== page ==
> On Jan 1, 10:06 pm, "gebe" <g...@telkomsa.net> wrote: > > > I am trying to implement a fast 256 to 2048 (in 2's)algorithm in ASM > > (DLL)not to compete with FFTW for versatility but SPEED in specialised > > medias . > > I am at the moment (using the best I could find) getting 36 usecs(1024 > > pts) on a 1800Mhz clocked AMD 32 bits and 78 uSec for 2048 points > > That's not bad at all for a first try, but you still have a fairly > long way to go.
Have anybody tested what can be gained by switching to C++-style[*] template programming (as opposed to regular code)? I gained a factor 2 on a naive Chebychev polynomial computation by switching from regular code to template programming, using the same naive algorithm in both cases. Rune [*] As far as I know, template programming is only available in C++, but I wouldn't be surprised if it has become available elsewhere.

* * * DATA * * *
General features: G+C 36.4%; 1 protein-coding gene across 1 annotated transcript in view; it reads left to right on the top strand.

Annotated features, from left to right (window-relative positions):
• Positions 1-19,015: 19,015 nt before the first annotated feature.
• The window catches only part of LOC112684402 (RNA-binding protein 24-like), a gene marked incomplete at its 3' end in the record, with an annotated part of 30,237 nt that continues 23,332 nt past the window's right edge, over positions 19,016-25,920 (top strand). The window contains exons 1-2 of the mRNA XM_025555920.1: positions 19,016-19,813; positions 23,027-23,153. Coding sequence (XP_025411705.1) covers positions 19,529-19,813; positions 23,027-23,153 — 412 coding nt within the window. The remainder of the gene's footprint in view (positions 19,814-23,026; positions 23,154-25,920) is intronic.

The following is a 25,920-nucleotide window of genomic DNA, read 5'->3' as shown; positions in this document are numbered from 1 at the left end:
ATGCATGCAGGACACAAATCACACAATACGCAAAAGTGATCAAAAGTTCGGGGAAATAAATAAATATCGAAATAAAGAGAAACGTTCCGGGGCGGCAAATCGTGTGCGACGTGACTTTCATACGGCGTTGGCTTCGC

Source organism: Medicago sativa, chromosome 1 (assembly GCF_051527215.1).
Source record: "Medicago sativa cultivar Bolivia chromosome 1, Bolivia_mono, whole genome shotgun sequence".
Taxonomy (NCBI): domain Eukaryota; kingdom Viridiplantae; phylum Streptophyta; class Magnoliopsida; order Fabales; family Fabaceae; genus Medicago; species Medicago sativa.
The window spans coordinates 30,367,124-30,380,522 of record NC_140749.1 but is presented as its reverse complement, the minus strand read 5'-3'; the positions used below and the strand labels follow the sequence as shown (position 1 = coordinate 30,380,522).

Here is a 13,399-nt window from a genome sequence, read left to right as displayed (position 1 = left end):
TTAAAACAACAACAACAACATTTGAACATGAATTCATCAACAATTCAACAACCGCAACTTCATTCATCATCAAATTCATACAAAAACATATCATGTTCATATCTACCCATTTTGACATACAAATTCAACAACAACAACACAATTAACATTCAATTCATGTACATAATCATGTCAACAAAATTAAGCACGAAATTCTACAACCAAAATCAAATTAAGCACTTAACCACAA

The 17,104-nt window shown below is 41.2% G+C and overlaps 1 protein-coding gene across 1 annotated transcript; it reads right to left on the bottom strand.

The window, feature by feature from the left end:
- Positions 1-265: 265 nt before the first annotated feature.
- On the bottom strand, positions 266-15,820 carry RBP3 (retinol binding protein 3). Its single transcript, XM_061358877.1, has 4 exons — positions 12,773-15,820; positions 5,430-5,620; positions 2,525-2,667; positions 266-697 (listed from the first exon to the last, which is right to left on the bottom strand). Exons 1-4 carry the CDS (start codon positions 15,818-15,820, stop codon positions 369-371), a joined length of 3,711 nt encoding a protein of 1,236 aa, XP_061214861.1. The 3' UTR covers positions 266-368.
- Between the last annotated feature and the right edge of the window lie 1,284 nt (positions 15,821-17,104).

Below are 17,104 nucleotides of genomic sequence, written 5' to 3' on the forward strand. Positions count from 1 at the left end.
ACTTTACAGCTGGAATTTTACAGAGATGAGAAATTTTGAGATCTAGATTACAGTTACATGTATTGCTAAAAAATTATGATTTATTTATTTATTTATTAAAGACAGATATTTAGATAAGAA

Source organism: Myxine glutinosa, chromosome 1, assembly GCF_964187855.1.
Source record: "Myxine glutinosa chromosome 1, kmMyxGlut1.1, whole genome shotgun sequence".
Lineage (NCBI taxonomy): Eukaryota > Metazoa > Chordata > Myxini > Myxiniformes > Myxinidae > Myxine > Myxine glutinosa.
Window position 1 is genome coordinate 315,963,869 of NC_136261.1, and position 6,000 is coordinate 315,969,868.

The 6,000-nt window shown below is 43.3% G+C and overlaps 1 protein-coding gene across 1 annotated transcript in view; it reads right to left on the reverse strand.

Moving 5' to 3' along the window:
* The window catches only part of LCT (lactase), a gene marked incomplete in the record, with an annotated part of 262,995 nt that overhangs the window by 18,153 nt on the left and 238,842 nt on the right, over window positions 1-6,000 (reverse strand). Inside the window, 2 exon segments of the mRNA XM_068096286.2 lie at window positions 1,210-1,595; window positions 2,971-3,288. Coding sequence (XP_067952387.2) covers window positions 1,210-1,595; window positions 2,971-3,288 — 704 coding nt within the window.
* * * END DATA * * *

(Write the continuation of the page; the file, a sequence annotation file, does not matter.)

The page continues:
Rune Allnor wrote:

>>>I am trying to implement a fast 256 to 2048 (in 2's)algorithm in ASM >>>(DLL)not to compete with FFTW for versatility but SPEED in specialised >>>medias .
> Have anybody tested what can be gained by switching > to C++-style[*] template programming (as opposed to > regular code)?